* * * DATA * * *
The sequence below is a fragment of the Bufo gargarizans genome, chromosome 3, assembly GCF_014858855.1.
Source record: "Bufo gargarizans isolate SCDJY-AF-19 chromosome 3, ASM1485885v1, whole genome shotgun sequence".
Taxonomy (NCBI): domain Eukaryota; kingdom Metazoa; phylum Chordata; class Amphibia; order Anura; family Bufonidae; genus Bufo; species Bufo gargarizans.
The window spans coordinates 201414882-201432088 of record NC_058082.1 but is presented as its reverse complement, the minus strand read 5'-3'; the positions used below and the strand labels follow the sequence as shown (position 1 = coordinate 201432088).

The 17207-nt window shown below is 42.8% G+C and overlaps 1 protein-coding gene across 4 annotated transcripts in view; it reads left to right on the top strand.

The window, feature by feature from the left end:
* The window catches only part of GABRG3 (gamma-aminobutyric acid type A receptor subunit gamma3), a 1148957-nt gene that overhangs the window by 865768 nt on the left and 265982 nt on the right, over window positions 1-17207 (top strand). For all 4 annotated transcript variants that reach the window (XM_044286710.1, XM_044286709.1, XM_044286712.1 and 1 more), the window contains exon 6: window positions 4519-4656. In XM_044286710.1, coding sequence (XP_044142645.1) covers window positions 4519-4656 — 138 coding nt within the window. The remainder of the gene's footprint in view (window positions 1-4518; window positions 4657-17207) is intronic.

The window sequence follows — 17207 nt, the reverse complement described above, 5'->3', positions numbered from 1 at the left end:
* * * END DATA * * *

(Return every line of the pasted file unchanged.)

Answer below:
The sequence below is a fragment of the Bufo gargarizans genome, chromosome 3, assembly GCF_014858855.1.
Source record: "Bufo gargarizans isolate SCDJY-AF-19 chromosome 3, ASM1485885v1, whole genome shotgun sequence".
Taxonomy (NCBI): domain Eukaryota; kingdom Metazoa; phylum Chordata; class Amphibia; order Anura; family Bufonidae; genus Bufo; species Bufo gargarizans.
The window spans coordinates 201414882-201432088 of record NC_058082.1 but is presented as its reverse complement, the minus strand read 5'-3'; the positions used below and the strand labels follow the sequence as shown (position 1 = coordinate 201432088).

The 17207-nt window shown below is 42.8% G+C and overlaps 1 protein-coding gene across 4 annotated transcripts in view; it reads left to right on the top strand.

The window, feature by feature from the left end:
* The window catches only part of GABRG3 (gamma-aminobutyric acid type A receptor subunit gamma3), a 1148957-nt gene that overhangs the window by 865768 nt on the left and 265982 nt on the right, over window positions 1-17207 (top strand). For all 4 annotated transcript variants that reach the window (XM_044286710.1, XM_044286709.1, XM_044286712.1 and 1 more), the window contains exon 6: window positions 4519-4656. In XM_044286710.1, coding sequence (XP_044142645.1) covers window positions 4519-4656 — 138 coding nt within the window. The remainder of the gene's footprint in view (window positions 1-4518; window positions 4657-17207) is intronic.

The window sequence follows — 17207 nt, the reverse complement described above, 5'->3', positions numbered from 1 at the left end: